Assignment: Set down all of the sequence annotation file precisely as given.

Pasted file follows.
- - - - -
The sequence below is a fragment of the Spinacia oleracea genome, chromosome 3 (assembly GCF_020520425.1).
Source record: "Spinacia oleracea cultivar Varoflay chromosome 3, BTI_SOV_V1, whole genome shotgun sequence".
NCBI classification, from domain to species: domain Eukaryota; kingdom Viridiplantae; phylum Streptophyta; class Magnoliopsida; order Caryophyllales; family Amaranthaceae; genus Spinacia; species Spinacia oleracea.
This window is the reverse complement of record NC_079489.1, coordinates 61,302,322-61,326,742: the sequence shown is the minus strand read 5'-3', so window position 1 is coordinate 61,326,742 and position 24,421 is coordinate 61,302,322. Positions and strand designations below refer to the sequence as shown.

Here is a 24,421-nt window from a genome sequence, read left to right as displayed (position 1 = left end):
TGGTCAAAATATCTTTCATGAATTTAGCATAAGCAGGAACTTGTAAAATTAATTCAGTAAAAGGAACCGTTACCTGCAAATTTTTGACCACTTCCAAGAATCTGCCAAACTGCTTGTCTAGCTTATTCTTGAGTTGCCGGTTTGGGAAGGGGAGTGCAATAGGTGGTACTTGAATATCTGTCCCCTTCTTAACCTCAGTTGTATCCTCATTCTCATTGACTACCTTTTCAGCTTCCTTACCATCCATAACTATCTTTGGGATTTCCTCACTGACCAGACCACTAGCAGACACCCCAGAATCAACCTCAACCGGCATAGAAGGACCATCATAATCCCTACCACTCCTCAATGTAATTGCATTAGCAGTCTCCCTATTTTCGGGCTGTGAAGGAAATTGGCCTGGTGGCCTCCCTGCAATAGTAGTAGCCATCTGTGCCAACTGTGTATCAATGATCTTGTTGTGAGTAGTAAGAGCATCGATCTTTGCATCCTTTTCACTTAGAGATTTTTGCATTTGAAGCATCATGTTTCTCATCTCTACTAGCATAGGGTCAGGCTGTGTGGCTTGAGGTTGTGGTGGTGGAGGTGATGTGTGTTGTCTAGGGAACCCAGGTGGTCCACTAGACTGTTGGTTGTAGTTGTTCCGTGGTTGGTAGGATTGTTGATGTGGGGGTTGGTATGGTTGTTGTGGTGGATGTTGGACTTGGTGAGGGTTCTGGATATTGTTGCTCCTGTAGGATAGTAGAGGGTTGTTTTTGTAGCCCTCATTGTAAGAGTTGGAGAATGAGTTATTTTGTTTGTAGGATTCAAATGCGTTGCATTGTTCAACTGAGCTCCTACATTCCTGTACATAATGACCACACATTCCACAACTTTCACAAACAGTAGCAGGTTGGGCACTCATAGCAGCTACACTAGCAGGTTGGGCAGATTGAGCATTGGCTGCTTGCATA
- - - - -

The sequence below is a fragment of the Spinacia oleracea genome, chromosome 3 (assembly GCF_020520425.1).
Source record: "Spinacia oleracea cultivar Varoflay chromosome 3, BTI_SOV_V1, whole genome shotgun sequence".
NCBI classification, from domain to species: domain Eukaryota; kingdom Viridiplantae; phylum Streptophyta; class Magnoliopsida; order Caryophyllales; family Amaranthaceae; genus Spinacia; species Spinacia oleracea.
This window is the reverse complement of record NC_079489.1, coordinates 61,302,322-61,326,742: the sequence shown is the minus strand read 5'-3', so window position 1 is coordinate 61,326,742 and position 24,421 is coordinate 61,302,322. Positions and strand designations below refer to the sequence as shown.

Here is a 24,421-nt window from a genome sequence, read left to right as displayed (position 1 = left end):
TGGTCAAAATATCTTTCATGAATTTAGCATAAGCAGGAACTTGTAAAATTAATTCAGTAAAAGGAACCGTTACCTGCAAATTTTTGACCACTTCCAAGAATCTGCCAAACTGCTTGTCTAGCTTATTCTTGAGTTGCCGGTTTGGGAAGGGGAGTGCAATAGGTGGTACTTGAATATCTGTCCCCTTCTTAACCTCAGTTGTATCCTCATTCTCATTGACTACCTTTTCAGCTTCCTTACCATCCATAACTATCTTTGGGATTTCCTCACTGACCAGACCACTAGCAGACACCCCAGAATCAACCTCAACCGGCATAGAAGGACCATCATAATCCCTACCACTCCTCAATGTAATTGCATTAGCAGTCTCCCTATTTTCGGGCTGTGAAGGAAATTGGCCTGGTGGCCTCCCTGCAATAGTAGTAGCCATCTGTGCCAACTGTGTATCAATGATCTTGTTGTGAGTAGTAAGAGCATCGATCTTTGCATCCTTTTCACTTAGAGATTTTTGCATTTGAAGCATCATGTTTCTCATCTCTACTAGCATAGGGTCAGGCTGTGTGGCTTGAGGTTGTGGTGGTGGAGGTGATGTGTGTTGTCTAGGGAACCCAGGTGGTCCACTAGACTGTTGGTTGTAGTTGTTCCGTGGTTGGTAGGATTGTTGATGTGGGGGTTGGTATGGTTGTTGTGGTGGATGTTGGACTTGGTGAGGGTTCTGGATATTGTTGCTCCTGTAGGATAGTAGAGGGTTGTTTTTGTAGCCCTCATTGTAAGAGTTGGAGAATGAGTTATTTTGTTTGTAGGATTCAAATGCGTTGCATTGTTCAACTGAGCTCCTACATTCCTGTACATAATGACCACACATTCCACAACTTTCACAAACAGTAGCAGGTTGGGCACTCATAGCAGCTACACTAGCAGGTTGGGCAGATTGAGCATTGGCTGCTTGCATA